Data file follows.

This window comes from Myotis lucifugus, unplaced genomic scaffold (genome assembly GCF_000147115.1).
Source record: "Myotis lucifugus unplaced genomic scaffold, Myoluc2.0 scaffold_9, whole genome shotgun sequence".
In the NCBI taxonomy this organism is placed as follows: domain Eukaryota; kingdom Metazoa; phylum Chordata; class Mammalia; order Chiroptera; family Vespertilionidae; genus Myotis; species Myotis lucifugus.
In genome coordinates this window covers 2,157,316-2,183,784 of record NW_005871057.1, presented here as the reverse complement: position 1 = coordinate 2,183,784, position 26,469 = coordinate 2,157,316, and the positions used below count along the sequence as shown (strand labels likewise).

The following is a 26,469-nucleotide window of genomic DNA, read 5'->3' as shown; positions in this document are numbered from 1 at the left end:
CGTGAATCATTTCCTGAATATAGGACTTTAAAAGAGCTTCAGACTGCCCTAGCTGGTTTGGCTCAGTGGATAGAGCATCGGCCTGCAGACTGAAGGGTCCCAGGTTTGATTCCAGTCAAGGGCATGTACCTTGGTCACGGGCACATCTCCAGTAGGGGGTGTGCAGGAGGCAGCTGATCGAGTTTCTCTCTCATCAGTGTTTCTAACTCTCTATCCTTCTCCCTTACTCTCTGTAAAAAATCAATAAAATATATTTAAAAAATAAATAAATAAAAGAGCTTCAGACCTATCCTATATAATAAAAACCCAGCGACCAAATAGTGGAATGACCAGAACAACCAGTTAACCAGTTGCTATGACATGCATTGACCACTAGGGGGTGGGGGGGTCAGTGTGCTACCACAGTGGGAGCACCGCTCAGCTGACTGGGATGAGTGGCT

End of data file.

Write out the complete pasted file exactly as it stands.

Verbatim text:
This window comes from Myotis lucifugus, unplaced genomic scaffold (genome assembly GCF_000147115.1).
Source record: "Myotis lucifugus unplaced genomic scaffold, Myoluc2.0 scaffold_9, whole genome shotgun sequence".
In the NCBI taxonomy this organism is placed as follows: domain Eukaryota; kingdom Metazoa; phylum Chordata; class Mammalia; order Chiroptera; family Vespertilionidae; genus Myotis; species Myotis lucifugus.
In genome coordinates this window covers 2,157,316-2,183,784 of record NW_005871057.1, presented here as the reverse complement: position 1 = coordinate 2,183,784, position 26,469 = coordinate 2,157,316, and the positions used below count along the sequence as shown (strand labels likewise).

The following is a 26,469-nucleotide window of genomic DNA, read 5'->3' as shown; positions in this document are numbered from 1 at the left end:
CGTGAATCATTTCCTGAATATAGGACTTTAAAAGAGCTTCAGACTGCCCTAGCTGGTTTGGCTCAGTGGATAGAGCATCGGCCTGCAGACTGAAGGGTCCCAGGTTTGATTCCAGTCAAGGGCATGTACCTTGGTCACGGGCACATCTCCAGTAGGGGGTGTGCAGGAGGCAGCTGATCGAGTTTCTCTCTCATCAGTGTTTCTAACTCTCTATCCTTCTCCCTTACTCTCTGTAAAAAATCAATAAAATATATTTAAAAAATAAATAAATAAAAGAGCTTCAGACCTATCCTATATAATAAAAACCCAGCGACCAAATAGTGGAATGACCAGAACAACCAGTTAACCAGTTGCTATGACATGCATTGACCACTAGGGGGTGGGGGGGTCAGTGTGCTACCACAGTGGGAGCACCGCTCAGCTGACTGGGATGAGTGGCT